But Mary turns and sees a person she believes to be the gardener.  In an intentional spoiler, the gospel tells us that it was Jesus.  They converse as they had undoubtedly conversed many times, but Mary never realized with whom she was speaking.  Grief and a broken spirit can do that to you.  Finally, Jesus speaks her name: “Mary!”  And she realizes that it is Jesus.  “Mary!”  Jesus could have said, “Gotcha!”


The resurrection of Jesus Christ is God’s ultimate surprise. 


We thought we had the last word on Jesus.  We didn’t want his message.  We weren’t interested in what he came to bring us.  We didn’t want to make the changes and the sacrifices that are inherent in being part of the whole Jesus thing. 


We wanted to be in charge.  We wanted to take what we could get.  We wanted God to back off and allow us to take over.  And the truth is that, most of the time, we still do.  We believe that we know better than God.


And so, in order to silence the message, we silenced the messenger.  We – and make no mistake, everything that happened then would happen now with our help – we colluded with religious and political authorities to kill Jesus and have things our way.  We were there – through the abandonment, the injustice of a mock trial, the torture, and the execution.  We cannot be separated from any of it.  Humanity rejected God and killed God’s messenger.




God had the last word.  I’ll let you in on a little secret: God always has the last word.  God had the last word and that last word was “Oh no you don’t.  You thought you had shut me up?  I’m ba-a-a-ack!”   “Gotcha!”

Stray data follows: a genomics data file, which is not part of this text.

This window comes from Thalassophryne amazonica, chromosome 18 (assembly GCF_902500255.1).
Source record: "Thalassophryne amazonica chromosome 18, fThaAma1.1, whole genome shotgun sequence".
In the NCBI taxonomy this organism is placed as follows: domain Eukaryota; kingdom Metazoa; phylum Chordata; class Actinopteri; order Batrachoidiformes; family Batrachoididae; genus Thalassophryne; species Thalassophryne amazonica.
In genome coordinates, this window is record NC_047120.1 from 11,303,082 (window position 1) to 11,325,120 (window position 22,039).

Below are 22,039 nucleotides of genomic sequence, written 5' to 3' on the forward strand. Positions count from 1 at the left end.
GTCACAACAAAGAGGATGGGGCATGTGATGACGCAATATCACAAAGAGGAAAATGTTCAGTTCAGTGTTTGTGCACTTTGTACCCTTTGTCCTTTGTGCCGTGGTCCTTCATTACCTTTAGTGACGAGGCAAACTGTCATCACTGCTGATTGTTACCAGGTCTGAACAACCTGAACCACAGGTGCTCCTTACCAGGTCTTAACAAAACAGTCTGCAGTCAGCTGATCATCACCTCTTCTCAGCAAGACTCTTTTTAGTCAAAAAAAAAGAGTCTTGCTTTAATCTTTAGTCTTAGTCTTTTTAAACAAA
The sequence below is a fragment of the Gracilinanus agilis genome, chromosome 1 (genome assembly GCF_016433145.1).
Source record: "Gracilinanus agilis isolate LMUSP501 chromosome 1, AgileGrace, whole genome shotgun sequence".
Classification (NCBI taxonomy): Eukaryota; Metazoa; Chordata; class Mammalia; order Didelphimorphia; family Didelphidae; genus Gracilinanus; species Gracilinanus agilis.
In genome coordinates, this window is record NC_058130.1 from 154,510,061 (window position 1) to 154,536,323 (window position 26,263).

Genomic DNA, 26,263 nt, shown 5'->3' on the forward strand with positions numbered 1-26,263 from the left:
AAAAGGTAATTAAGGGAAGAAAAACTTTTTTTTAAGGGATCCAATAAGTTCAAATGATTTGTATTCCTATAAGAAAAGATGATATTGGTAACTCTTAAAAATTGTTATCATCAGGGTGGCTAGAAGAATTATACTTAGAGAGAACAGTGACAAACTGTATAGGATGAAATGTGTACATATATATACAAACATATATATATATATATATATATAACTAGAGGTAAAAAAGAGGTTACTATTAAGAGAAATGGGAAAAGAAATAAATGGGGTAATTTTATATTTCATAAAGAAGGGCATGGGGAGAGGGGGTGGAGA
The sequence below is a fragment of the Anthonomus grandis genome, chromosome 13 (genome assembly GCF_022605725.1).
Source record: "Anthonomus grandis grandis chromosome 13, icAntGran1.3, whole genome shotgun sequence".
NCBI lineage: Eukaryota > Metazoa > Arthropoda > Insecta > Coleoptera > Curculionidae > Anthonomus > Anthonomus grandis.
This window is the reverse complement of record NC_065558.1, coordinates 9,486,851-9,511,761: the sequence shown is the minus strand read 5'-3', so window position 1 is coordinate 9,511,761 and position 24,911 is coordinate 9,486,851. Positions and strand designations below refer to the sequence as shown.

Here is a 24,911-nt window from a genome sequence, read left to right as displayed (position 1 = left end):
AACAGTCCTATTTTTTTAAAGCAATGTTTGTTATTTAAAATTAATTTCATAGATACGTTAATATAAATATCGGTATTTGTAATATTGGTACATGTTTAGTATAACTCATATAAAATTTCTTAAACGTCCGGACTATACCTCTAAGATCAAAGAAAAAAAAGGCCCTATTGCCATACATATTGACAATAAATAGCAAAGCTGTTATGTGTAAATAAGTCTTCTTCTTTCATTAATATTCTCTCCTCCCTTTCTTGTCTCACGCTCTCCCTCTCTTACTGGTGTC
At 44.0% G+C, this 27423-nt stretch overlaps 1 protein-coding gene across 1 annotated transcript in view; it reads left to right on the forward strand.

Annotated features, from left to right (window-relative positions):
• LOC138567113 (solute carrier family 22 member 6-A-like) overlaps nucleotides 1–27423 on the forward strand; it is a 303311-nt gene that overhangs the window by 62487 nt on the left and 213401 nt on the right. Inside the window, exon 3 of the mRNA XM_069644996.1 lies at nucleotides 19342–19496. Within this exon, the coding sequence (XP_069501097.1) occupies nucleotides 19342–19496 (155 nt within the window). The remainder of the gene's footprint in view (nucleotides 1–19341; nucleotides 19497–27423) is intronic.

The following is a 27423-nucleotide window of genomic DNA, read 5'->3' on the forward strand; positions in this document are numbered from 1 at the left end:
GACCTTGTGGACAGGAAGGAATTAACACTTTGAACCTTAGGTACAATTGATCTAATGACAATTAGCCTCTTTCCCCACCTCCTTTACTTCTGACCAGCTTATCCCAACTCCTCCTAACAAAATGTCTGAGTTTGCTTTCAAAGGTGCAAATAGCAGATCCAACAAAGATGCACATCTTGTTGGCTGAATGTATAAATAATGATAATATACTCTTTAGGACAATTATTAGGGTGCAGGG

And there is the good news of Easter.  Considering what we had done to Jesus Christ, God had every right to wash the divine hands of us.  We had rejected God and we sought to take from God that which was God’s alone – namely, the authority over all things in creation.  We planned a coup d’état against God.  We conspired against God to eliminate God from any involvement in this world.


And our efforts failed gloriously!  God raised Jesus from the dead and in that action, displayed for us and for all the world to see, that God is not vindictive, spiteful, resentful, or malevolent, but merciful, compassionate, gracious, and forgiving.  In the resurrection of Jesus, we see who God truly is – a God of love, who is capable of the most supreme act of forgiveness and love.  In the resurrection of Jesus Christ, we see God gifting us with a new beginning, a fresh start, a new and – dare we even think it? – eternal life. 


Just when we think that we’re in the worst trouble we could ever be in,

just when we think that a judgment is about to be passed on us

that will make things worse than we can imagine,

just when we think that an unpardonable act has been committed

and we are standing, awaiting condemnation,

God says, “Gotcha!”  The tomb is empty!  Christ is risen!  You have been forgiven!  Go, and forgive.  You have been restored!  Go, and restore!  You have been given new life!  Go, and offer that new life to everyone you meet!


Mark Twain, my sometimes alter-ego, has a wonderful statement for the day.  Twain says, “This is the day upon which we are reminded of what we are on the other three hundred and sixty-four.”  He was speaking of April Fools’ Day.  But it is true of Easter as well. On Easter, we are reminded that we are people of the resurrection, which is true on the other three hundred and sixty-four as well.


On this strange and wondrous day, when we celebrate the Resurrection of the Lord, and play a good-natured prank or two, the word for the day is “Gotcha!”  God has surprised us in raising Jesus from the dead!  “Gotcha!”  And we have been given the good news to surprise a weary world.  “Gotcha!” 


Christ is risen!  God got us with a good one.  And we are not the same.

Not now and not forevermore.  Amen.